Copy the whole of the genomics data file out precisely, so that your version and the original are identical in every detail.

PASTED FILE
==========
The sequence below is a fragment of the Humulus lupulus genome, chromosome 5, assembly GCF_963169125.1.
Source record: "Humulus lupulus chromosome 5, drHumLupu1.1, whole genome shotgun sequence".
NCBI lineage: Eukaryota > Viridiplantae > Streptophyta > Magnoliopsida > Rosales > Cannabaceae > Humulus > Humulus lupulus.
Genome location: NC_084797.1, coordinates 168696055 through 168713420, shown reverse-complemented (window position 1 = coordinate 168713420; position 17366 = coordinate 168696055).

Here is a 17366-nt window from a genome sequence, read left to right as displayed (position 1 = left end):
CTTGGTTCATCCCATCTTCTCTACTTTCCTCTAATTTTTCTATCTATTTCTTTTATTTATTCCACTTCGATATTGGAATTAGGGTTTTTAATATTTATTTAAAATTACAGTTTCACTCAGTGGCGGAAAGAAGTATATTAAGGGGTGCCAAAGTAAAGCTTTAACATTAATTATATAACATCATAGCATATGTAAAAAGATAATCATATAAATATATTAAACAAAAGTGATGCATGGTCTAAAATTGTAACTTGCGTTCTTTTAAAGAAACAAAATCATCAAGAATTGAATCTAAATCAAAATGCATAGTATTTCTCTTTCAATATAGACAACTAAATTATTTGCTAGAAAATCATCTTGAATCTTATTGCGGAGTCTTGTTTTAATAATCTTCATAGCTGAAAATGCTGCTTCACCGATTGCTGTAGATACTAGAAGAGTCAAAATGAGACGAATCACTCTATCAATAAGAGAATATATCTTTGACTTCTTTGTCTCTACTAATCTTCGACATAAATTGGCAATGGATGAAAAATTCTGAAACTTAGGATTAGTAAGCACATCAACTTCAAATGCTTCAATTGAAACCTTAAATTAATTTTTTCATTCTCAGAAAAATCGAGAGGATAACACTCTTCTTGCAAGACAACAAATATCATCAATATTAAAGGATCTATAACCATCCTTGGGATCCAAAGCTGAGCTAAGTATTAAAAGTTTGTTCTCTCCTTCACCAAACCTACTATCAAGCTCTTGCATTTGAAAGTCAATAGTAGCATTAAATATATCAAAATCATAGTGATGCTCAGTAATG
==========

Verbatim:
The sequence below is a fragment of the Humulus lupulus genome, chromosome 5, assembly GCF_963169125.1.
Source record: "Humulus lupulus chromosome 5, drHumLupu1.1, whole genome shotgun sequence".
NCBI lineage: Eukaryota > Viridiplantae > Streptophyta > Magnoliopsida > Rosales > Cannabaceae > Humulus > Humulus lupulus.
Genome location: NC_084797.1, coordinates 168696055 through 168713420, shown reverse-complemented (window position 1 = coordinate 168713420; position 17366 = coordinate 168696055).

Here is a 17366-nt window from a genome sequence, read left to right as displayed (position 1 = left end):
CTTGGTTCATCCCATCTTCTCTACTTTCCTCTAATTTTTCTATCTATTTCTTTTATTTATTCCACTTCGATATTGGAATTAGGGTTTTTAATATTTATTTAAAATTACAGTTTCACTCAGTGGCGGAAAGAAGTATATTAAGGGGTGCCAAAGTAAAGCTTTAACATTAATTATATAACATCATAGCATATGTAAAAAGATAATCATATAAATATATTAAACAAAAGTGATGCATGGTCTAAAATTGTAACTTGCGTTCTTTTAAAGAAACAAAATCATCAAGAATTGAATCTAAATCAAAATGCATAGTATTTCTCTTTCAATATAGACAACTAAATTATTTGCTAGAAAATCATCTTGAATCTTATTGCGGAGTCTTGTTTTAATAATCTTCATAGCTGAAAATGCTGCTTCACCGATTGCTGTAGATACTAGAAGAGTCAAAATGAGACGAATCACTCTATCAATAAGAGAATATATCTTTGACTTCTTTGTCTCTACTAATCTTCGACATAAATTGGCAATGGATGAAAAATTCTGAAACTTAGGATTAGTAAGCACATCAACTTCAAATGCTTCAATTGAAACCTTAAATTAATTTTTTCATTCTCAGAAAAATCGAGAGGATAACACTCTTCTTGCAAGACAACAAATATCATCAATATTAAAGGATCTATAACCATCCTTGGGATCCAAAGCTGAGCTAAGTATTAAAAGTTTGTTCTCTCCTTCACCAAACCTACTATCAAGCTCTTGCATTTGAAAGTCAATAGTAGCATTAAATATATCAAAATCATAGTGATGCTCAGTAATG